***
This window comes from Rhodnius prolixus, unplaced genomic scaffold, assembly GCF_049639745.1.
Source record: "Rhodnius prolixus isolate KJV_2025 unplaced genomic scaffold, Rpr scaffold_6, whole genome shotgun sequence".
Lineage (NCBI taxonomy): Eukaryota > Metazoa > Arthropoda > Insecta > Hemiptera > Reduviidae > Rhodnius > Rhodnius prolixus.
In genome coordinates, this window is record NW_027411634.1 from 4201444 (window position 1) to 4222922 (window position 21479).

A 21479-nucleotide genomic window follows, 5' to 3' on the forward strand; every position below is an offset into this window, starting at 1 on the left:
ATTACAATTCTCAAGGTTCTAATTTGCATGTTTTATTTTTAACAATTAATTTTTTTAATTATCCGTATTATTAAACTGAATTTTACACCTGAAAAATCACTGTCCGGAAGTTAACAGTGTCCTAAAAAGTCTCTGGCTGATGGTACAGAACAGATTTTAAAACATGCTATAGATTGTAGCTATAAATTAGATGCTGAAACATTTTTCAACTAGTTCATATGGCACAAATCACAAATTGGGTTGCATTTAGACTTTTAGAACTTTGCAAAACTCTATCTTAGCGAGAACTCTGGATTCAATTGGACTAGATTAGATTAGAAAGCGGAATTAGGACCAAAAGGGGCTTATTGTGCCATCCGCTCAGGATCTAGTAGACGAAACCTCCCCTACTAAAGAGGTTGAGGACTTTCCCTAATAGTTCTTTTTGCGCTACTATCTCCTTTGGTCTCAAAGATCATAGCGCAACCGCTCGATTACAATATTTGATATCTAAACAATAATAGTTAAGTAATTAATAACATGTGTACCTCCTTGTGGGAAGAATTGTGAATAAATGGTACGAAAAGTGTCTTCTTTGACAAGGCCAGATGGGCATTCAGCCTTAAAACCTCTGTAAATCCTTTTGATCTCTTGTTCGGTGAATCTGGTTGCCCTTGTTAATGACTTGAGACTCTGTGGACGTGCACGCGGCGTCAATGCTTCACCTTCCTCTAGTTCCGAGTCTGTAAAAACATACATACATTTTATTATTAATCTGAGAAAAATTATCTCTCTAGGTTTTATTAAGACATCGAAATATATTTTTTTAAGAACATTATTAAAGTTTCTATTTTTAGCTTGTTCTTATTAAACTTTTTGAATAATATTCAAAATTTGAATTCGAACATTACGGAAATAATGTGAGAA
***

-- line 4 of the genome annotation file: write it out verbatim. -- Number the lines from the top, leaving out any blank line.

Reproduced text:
In genome coordinates, this window is record NW_027411634.1 from 4201444 (window position 1) to 4222922 (window position 21479).